BAD roads make for unsafe driving. Now,
researchers at the University of Newcastle upon Tyne in the UK think that they
can relieve the problem of worn- out
roads by using a longer-lasting surface
made of concrete instead of asphalt (New
Scientist, Vol 146, No 1980).
Each time a heavy vehicle passes over
an asphalt road, the surface tends to
deform slightly. The deformation,
although small, is permanent and makes
the surface uneven, causing it eventually
to break up. Though concrete has often
been suggested as a workable substitute,
it has failed to catch the imagination of
scientists because it gives drivers a noisy,
bumpy ride. This is because conventional concrete roads are built in sections
connected by steel reinforcing rods and
the joints between the sections cause
vibrations and noise in moving vehicles.
A team-led by John Knapton, professor of structural engineering at
Newcastle, has solved the problem by
employing steel fibres and a machine
called the Laser Screed, which uses laser
beams to measure the evenness of a concrete surface and automatically adjusts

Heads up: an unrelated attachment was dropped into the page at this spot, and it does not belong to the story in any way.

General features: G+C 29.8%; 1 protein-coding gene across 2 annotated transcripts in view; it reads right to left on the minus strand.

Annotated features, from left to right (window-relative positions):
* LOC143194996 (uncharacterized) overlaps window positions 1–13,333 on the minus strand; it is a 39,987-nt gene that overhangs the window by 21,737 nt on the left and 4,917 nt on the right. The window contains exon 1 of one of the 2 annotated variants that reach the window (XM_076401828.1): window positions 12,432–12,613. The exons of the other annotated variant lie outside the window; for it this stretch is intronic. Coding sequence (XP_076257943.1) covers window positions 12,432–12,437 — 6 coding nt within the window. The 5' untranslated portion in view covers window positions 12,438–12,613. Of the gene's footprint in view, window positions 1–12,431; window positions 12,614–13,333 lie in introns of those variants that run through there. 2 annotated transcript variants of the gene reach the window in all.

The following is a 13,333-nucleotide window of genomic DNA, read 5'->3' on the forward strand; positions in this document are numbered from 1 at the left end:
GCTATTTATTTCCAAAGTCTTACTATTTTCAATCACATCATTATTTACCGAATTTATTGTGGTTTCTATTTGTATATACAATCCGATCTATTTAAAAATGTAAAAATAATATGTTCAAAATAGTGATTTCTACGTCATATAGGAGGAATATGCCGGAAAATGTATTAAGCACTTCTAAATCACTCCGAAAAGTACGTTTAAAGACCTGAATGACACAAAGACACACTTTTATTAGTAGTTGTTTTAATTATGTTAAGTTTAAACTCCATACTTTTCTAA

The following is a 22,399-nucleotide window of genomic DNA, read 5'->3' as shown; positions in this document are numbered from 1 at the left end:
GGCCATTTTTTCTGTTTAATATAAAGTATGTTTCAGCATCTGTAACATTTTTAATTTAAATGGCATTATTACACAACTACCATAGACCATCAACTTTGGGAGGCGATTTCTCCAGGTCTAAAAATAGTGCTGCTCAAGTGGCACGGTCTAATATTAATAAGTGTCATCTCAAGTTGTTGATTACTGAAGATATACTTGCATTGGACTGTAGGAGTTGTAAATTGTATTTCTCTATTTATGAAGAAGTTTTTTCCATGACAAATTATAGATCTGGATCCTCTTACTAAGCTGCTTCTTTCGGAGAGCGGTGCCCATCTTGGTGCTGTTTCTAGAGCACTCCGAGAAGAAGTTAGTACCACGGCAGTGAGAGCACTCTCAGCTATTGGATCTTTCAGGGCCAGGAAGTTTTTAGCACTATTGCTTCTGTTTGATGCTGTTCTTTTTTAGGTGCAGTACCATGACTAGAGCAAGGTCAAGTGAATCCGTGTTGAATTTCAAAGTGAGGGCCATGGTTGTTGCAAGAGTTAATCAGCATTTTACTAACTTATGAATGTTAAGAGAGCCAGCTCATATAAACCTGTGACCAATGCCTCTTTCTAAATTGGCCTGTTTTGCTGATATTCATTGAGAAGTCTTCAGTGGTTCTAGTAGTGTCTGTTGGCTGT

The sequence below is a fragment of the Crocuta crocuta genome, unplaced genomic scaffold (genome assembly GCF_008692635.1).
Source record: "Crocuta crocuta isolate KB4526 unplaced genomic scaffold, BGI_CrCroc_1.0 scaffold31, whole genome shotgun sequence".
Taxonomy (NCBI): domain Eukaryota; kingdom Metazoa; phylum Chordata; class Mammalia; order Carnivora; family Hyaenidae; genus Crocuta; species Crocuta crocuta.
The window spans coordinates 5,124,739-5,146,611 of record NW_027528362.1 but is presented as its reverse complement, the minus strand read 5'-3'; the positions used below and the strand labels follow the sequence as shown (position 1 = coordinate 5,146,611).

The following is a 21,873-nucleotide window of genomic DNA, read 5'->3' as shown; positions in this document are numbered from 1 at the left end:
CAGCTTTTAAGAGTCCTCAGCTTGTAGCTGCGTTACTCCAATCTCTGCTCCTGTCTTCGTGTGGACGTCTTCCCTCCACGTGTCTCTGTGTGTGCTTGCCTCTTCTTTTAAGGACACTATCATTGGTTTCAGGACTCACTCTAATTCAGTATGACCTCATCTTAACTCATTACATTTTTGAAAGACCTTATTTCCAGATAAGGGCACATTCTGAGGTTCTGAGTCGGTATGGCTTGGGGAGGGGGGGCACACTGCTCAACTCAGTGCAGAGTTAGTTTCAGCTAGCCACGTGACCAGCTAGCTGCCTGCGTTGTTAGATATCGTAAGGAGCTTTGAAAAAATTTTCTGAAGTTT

its hydraulic arms to give the required smooth finish.
Knapton has adapted the machine to
produce cambered surface needed for
the roads. The machine lays the concrete
in a continuous section, thus eliminating
joints which produce noise and vibrations. Further, the concrete is reinforced
using steel strips, spread in random
directions throughout the mix.
To prevent the concrete road from
cracking - due to expansion or contraction that temperature changes cause -
notches are etched across the surface
every few metres. According to Knapton,
these grooves are so narrow that they can
hardly be felt by people in the moving
vehicles. He believes that a concrete road
could last up to 40 years without needing
repairs, while asphalt roads last for a
maximurn-of 20 years and also require at
least 3 resurfings during the period.
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